We went to dinner and shared stories of Da Nang. We found out that Yvan and Alice hired these two guys on motorcycles who aren’t even guides and didn’t speak English and hadn’t done this before. They ended up being with them (and their motorcycles) for 7 hours and Yvan even got a fabulous $20 one-hour massage at one stop they went to. They ended up giving them $100 but the Vietnamese guys didn’t want to take U.S. currency (which really does mean that they hadn’t done this before!) so they had to drive around and try four ATMs before Alice found one that worked and then they finally gave them 1,560,000 Vietnamese dong! Filbert left the table prior to dessert (as did Gary and Charlotte) since he was so tired.

After dinner Snookums returned to the cabin (and saw that Filbert was sound asleep) and read the next day’s daily program to see about the chef’s tasting dinner at the Pinnacle Grill. There was nothing in it so Snookums decided to visit the Pinnacle Grill in case she misunderstood something on the phone call. She spoke to Kim and Kim verified everything that she told Snookums earlier and offered to let us come for $20 each. Snookums accepted and also wrote a letter to Jason expressing her displeasure with the late notice cancellation.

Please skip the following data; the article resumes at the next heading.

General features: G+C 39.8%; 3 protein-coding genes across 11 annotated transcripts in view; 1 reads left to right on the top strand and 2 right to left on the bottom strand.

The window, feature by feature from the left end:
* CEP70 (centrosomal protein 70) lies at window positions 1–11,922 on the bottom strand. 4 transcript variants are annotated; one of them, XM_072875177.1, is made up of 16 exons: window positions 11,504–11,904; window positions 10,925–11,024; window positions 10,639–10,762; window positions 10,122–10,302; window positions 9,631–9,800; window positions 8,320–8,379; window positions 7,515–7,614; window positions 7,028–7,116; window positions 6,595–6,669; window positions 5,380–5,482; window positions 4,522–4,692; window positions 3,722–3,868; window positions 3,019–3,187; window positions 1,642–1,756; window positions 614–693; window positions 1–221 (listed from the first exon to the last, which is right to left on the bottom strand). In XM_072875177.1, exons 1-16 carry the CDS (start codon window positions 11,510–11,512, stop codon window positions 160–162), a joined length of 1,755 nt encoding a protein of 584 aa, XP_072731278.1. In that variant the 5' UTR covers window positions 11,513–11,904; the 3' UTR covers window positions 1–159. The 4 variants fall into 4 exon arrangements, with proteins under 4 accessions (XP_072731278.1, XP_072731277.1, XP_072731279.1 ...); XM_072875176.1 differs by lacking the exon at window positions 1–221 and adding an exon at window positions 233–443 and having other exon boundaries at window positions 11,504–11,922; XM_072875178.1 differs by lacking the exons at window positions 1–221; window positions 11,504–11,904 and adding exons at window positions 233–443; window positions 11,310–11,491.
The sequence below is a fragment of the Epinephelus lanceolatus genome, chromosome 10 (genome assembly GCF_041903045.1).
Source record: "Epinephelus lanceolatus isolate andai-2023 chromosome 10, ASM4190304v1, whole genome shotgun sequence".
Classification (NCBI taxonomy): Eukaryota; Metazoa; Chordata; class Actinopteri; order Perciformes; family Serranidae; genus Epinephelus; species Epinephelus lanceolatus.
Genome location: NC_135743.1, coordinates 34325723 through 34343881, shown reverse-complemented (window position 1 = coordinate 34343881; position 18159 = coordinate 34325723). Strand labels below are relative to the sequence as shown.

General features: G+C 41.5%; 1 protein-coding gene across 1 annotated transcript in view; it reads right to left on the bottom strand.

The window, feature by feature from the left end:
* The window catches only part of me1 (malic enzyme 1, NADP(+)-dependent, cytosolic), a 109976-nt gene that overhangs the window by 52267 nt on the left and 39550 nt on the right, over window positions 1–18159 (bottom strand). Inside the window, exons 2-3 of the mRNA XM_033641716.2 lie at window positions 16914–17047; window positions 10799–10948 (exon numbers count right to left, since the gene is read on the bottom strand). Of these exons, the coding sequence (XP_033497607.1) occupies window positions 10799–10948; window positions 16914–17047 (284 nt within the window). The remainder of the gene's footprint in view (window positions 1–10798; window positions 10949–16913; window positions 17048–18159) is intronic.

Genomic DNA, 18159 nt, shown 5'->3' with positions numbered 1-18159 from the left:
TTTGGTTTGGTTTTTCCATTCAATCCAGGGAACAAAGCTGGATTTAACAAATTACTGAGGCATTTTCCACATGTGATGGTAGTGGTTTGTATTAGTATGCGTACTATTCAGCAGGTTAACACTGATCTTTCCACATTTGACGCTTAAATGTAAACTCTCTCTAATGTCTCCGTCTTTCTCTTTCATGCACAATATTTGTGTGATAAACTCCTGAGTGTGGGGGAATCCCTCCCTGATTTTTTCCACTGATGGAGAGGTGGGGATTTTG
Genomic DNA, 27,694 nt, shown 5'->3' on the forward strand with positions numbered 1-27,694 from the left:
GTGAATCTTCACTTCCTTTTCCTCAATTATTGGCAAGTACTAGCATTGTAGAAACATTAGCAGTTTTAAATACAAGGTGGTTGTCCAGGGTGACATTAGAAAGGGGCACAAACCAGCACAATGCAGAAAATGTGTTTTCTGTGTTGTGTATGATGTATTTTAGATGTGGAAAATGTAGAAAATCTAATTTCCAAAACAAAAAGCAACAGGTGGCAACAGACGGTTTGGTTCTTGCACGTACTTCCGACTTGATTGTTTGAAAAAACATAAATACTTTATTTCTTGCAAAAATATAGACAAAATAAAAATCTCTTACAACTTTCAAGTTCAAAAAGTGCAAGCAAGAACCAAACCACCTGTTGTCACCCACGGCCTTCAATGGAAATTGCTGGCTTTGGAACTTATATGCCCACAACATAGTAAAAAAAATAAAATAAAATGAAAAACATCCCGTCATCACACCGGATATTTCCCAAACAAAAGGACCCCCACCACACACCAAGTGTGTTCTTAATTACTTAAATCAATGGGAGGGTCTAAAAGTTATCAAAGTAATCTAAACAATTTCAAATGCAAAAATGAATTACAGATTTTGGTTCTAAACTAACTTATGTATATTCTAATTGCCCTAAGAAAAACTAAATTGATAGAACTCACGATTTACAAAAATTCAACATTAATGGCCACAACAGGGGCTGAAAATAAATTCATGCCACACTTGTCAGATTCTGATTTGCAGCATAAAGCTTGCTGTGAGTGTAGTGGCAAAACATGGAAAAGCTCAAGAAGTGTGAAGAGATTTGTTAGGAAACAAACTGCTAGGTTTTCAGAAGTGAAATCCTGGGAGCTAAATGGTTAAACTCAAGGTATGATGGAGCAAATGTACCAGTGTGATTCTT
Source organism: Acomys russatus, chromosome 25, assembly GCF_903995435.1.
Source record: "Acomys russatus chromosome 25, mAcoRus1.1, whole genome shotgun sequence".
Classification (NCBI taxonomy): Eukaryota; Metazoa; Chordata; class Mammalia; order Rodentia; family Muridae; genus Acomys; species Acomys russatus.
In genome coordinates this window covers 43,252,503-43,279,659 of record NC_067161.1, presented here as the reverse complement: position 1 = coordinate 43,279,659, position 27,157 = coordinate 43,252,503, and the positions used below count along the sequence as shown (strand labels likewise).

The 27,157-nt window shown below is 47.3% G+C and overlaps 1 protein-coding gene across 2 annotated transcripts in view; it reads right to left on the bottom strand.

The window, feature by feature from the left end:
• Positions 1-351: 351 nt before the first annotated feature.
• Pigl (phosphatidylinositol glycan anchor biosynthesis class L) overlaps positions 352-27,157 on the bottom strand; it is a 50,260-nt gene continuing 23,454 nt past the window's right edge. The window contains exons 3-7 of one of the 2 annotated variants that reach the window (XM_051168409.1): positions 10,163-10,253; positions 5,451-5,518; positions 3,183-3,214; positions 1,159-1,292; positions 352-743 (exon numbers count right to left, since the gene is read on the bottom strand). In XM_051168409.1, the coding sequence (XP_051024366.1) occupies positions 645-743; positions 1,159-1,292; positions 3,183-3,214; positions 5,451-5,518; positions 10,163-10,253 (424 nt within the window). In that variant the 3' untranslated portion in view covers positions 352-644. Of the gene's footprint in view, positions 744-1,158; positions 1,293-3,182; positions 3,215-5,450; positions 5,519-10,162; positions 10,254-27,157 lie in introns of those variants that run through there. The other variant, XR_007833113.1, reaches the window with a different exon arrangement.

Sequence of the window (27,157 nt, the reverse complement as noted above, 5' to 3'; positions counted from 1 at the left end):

October 15 (Wednesday, Day 29, At sea) –

Filbert slept until 10:30 AM. It was hot and humid outside so Snookums loved it but Filbert started sweating the minute he went outside. For lunch he had taco salad which is served by the outside pool and by the time he came back inside, he was sweating. During the noon report, the captain said that the temperature was 85 degrees F and the water temperature was 82 degrees F. That’s pretty warm ocean water.

After lunch Snookums got caught up writing the journal on the verandah while Filbert went to the air-conditioned Exploration’s Cafe to add the photos since the Crow’s Nest on the top deck was too hot with all of its windows.